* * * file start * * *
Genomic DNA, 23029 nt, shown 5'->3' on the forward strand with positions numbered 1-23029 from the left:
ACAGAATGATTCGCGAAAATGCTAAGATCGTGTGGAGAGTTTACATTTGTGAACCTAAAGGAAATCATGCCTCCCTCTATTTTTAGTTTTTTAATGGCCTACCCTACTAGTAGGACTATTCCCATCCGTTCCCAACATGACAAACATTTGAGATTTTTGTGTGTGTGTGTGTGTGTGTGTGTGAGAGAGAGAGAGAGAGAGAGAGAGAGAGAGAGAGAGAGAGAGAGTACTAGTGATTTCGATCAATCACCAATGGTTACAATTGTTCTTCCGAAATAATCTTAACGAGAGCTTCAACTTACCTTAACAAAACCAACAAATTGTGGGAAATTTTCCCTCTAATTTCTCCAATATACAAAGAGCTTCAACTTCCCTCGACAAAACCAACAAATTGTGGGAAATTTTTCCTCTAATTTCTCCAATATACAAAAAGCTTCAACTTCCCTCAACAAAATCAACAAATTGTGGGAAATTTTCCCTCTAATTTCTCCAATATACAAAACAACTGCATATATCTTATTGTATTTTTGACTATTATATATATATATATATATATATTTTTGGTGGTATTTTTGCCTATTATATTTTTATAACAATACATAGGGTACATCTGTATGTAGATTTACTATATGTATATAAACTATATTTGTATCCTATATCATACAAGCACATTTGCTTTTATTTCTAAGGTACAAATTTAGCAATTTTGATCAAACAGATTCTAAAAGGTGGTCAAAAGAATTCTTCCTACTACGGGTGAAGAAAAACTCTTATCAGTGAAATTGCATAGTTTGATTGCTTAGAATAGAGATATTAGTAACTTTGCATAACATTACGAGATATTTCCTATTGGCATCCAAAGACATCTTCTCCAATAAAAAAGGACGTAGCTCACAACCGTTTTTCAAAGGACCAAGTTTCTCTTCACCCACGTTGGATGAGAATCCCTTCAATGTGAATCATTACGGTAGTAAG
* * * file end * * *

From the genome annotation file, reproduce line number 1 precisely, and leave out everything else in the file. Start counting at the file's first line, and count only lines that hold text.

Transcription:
Genomic DNA, 23029 nt, shown 5'->3' on the forward strand with positions numbered 1-23029 from the left: